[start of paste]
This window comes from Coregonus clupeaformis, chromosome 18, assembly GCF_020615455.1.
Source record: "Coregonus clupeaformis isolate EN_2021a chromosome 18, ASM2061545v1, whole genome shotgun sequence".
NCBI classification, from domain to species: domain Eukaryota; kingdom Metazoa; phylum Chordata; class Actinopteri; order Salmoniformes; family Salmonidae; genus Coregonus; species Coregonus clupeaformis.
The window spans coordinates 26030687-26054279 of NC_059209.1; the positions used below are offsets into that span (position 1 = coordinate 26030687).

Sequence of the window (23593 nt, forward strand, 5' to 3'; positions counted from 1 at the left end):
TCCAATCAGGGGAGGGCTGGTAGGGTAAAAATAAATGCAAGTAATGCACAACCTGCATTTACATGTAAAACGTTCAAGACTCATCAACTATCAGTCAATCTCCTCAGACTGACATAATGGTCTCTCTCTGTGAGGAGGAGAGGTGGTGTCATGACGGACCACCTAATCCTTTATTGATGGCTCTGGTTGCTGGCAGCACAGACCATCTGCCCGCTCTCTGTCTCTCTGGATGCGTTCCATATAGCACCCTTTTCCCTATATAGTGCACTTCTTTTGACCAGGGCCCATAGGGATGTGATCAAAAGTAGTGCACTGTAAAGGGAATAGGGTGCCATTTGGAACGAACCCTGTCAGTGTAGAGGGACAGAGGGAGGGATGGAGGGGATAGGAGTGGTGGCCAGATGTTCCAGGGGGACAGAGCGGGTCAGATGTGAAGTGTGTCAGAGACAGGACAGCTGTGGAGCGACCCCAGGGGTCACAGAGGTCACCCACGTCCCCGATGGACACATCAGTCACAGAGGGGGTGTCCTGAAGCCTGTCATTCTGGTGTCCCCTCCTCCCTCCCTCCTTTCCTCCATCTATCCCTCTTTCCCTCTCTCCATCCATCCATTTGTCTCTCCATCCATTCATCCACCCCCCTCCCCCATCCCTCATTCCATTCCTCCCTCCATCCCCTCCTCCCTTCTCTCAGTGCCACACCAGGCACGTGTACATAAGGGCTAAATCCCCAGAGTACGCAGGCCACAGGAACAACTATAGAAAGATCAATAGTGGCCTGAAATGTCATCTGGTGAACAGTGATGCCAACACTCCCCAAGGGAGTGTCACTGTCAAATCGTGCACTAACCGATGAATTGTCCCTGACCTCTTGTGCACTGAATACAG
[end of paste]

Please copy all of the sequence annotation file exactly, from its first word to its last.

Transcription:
This window comes from Coregonus clupeaformis, chromosome 18, assembly GCF_020615455.1.
Source record: "Coregonus clupeaformis isolate EN_2021a chromosome 18, ASM2061545v1, whole genome shotgun sequence".
NCBI classification, from domain to species: domain Eukaryota; kingdom Metazoa; phylum Chordata; class Actinopteri; order Salmoniformes; family Salmonidae; genus Coregonus; species Coregonus clupeaformis.
The window spans coordinates 26030687-26054279 of NC_059209.1; the positions used below are offsets into that span (position 1 = coordinate 26030687).

Sequence of the window (23593 nt, forward strand, 5' to 3'; positions counted from 1 at the left end):
TCCAATCAGGGGAGGGCTGGTAGGGTAAAAATAAATGCAAGTAATGCACAACCTGCATTTACATGTAAAACGTTCAAGACTCATCAACTATCAGTCAATCTCCTCAGACTGACATAATGGTCTCTCTCTGTGAGGAGGAGAGGTGGTGTCATGACGGACCACCTAATCCTTTATTGATGGCTCTGGTTGCTGGCAGCACAGACCATCTGCCCGCTCTCTGTCTCTCTGGATGCGTTCCATATAGCACCCTTTTCCCTATATAGTGCACTTCTTTTGACCAGGGCCCATAGGGATGTGATCAAAAGTAGTGCACTGTAAAGGGAATAGGGTGCCATTTGGAACGAACCCTGTCAGTGTAGAGGGACAGAGGGAGGGATGGAGGGGATAGGAGTGGTGGCCAGATGTTCCAGGGGGACAGAGCGGGTCAGATGTGAAGTGTGTCAGAGACAGGACAGCTGTGGAGCGACCCCAGGGGTCACAGAGGTCACCCACGTCCCCGATGGACACATCAGTCACAGAGGGGGTGTCCTGAAGCCTGTCATTCTGGTGTCCCCTCCTCCCTCCCTCCTTTCCTCCATCTATCCCTCTTTCCCTCTCTCCATCCATCCATTTGTCTCTCCATCCATTCATCCACCCCCCTCCCCCATCCCTCATTCCATTCCTCCCTCCATCCCCTCCTCCCTTCTCTCAGTGCCACACCAGGCACGTGTACATAAGGGCTAAATCCCCAGAGTACGCAGGCCACAGGAACAACTATAGAAAGATCAATAGTGGCCTGAAATGTCATCTGGTGAACAGTGATGCCAACACTCCCCAAGGGAGTGTCACTGTCAAATCGTGCACTAACCGATGAATTGTCCCTGACCTCTTGTGCACTGAATACAG